Another time he came over for dinner and he was rather disturbed. He had some cables from America about certain matters, and some actions had been taken, and he was a little disturbed at the actions which were taken, actually, and he started to talk about it, and discuss it, and he read the cable that had been received, and he turned to me and said, “Roy, you were on the National Assembly when this thing happened, when it first came up, weren’t you?” And I said, “Yes, sir, I was.” And he said, “Can you tell me what happened there at that first meeting?” So I started to tell him what happened. He stopped me when I got about one-fifth of the way, and he said, “No, no, no, I will tell you what happened, and then you tell me if I’m right or wrong.” And then he proceeded to discuss that meeting, what had taken place. The spirit behind the actions which were taken, which was the thing I was trying to convey to him, because the action was simple. You know, you did this. But why did you do this? That’s the important thing. But the spirit behind it. And he described that in detail, and he said, “Am I right or am I wrong?” And I said, “Shoghi Effendi, you are right even to the details.” He said, “You see, I don’t have to have all this information. God gives me a feeling in my heart. And when I have that feeling and I have it strong, I know what the situation is, and it doesn’t make any difference what anybody says, what anybody does, what anybody gives me or how much they say, but that’s the situation and I know it, in any part of the world it’s the same thing.”

In the Days of the Guardian – a Talk by Hand of the Cause of God Leroy Ioas in Johannesburg, South Africa, 1958

You can’t feel the precision of mind. I’ve dealt in America with high executives all of my business life. Men who have a problem, and they size it up, and they see the meat and heart of it and seize the situation immediately, but they pale along the side of Shoghi Effendi. Even those long letters from various parts of the world and they defuse their love for the Guardian, their devotion for the Guardian, what they would do to serve the Guardian, and then two or three pages of questions, and he would read them and say, “But why don’t they just tell me what they want to know? They keep talking around the subject instead of the heart.” He said, “I don’t have time to read all of these pages. Now why don’t you correspond and find out exactly what the question is, and then give it to me and I’ll give them the answer.” Mind of precision you never saw! He was small in stature, he was tender, he was kind, he was loving, but I tell you the precise mind! And how he suffered from the inefficiencies of the Bahá’ís. He used to get letters from other people and national assemblies, mountains, and oceans and oceans of devotion, but mountains of inefficiency. Everything he did was efficient. Everything he did had to have a result immediately. And when I was there, we started to talk to him about this, and he answered many questions. There wasn’t any need to go into all of the details. “Well, I went to Jerusalem, and I told Mr. Smith, and I talked with him,…”, and he would say, “No, no, Mr. Smith said so-and-so in Jerusalem, and that’s all the things that should be answered.” He wasn’t interested in details. He was only interested in the heart of every subject, and it was in the heart that he gave his answer, and gave it immediately. And if the heart wasn’t there, he recognized it.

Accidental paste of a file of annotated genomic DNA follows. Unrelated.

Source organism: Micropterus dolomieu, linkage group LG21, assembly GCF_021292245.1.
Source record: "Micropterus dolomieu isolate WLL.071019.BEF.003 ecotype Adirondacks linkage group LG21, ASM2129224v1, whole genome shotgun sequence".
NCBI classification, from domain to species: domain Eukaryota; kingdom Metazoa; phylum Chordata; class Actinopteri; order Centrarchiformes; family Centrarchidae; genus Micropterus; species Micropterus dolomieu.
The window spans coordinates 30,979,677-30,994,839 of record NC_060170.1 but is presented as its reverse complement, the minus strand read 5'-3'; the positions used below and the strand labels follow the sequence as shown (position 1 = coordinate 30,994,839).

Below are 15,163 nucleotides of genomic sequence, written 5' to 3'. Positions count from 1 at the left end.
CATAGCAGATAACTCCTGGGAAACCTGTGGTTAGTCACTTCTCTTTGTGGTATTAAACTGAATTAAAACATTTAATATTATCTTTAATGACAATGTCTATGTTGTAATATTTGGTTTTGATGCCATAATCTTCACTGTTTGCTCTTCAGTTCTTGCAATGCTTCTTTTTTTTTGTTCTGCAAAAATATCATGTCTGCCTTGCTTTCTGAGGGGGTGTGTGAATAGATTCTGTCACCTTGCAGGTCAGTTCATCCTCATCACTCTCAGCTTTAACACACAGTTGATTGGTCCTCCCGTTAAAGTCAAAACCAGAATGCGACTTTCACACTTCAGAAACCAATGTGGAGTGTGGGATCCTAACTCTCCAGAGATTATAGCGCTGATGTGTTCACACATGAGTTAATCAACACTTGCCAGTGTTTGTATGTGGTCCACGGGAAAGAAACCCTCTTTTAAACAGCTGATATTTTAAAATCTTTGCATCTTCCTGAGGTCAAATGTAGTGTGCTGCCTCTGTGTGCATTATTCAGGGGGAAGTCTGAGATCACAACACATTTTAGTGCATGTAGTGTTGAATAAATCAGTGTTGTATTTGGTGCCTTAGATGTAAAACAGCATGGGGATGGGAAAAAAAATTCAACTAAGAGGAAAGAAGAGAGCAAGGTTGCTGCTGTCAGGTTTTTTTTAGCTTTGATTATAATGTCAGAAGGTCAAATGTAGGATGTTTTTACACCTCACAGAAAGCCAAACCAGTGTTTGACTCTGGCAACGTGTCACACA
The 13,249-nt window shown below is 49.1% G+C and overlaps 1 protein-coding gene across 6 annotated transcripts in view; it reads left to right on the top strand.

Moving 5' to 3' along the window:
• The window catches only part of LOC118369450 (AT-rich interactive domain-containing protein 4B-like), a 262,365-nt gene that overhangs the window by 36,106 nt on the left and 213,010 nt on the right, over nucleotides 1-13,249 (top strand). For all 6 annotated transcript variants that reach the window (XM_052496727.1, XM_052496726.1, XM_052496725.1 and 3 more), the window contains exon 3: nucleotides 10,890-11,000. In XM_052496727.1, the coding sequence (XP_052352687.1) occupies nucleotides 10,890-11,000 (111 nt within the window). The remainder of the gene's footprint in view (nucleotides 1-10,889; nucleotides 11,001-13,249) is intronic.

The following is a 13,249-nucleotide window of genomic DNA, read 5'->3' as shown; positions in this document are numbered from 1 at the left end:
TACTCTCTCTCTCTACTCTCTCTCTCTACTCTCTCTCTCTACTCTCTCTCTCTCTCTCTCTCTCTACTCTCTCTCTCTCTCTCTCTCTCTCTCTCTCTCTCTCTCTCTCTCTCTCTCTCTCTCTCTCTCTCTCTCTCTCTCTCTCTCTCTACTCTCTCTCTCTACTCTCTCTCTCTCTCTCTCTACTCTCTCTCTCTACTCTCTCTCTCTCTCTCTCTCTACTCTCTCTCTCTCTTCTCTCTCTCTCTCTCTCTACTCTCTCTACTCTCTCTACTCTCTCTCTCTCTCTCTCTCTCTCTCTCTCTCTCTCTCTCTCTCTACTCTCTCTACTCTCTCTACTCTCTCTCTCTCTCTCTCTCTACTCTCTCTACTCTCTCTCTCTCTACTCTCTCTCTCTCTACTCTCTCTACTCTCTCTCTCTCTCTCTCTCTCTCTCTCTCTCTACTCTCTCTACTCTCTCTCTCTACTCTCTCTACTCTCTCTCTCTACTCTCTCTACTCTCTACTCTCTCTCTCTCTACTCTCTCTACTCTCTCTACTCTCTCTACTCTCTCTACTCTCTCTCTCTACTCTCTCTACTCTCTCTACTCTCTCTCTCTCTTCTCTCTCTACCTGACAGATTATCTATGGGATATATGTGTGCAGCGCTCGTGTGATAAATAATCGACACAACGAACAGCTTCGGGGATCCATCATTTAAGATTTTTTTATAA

In the Days of the Guardian – a Talk by Hand of the Cause of God Leroy Ioas in Johannesburg, South Africa, 1958

I remember the Guardian telling me of how (I believe it must have been in early 1920) one of the old American Baháis had sent a gift to the Master of a Cunningham automobile; notice of its arrival at the quayside in port came just as the weekend commenced and the Master gave Shoghi Effendi instructions to see that it was cleared and delivered to the house. Shoghi Effendi told me that although the next day there were no high officials in the port and it was not a business day, he succeeded in getting the car delivered and when it arrived he went to the Master and informed Him it was outside the door. He said the Master was very surprised and immensely pleased and asked him how he had succeeded in doing this. Shoghi Effendi told Him he had taken the papers and gone to the homes of various officials, asking them to sign the documents and give the necessary orders for the car of Sir ‘Abdu’l-Bahá ‘Abbas to be delivered to Him at once. This was typical of the way Shoghi Effendi did his work throughout his entire life. He always wanted everything done at once, if not sooner, and everything he had any personal control over progressed at that speed.

Ruhiyyih Khanum, The Priceless Pearl, p. 28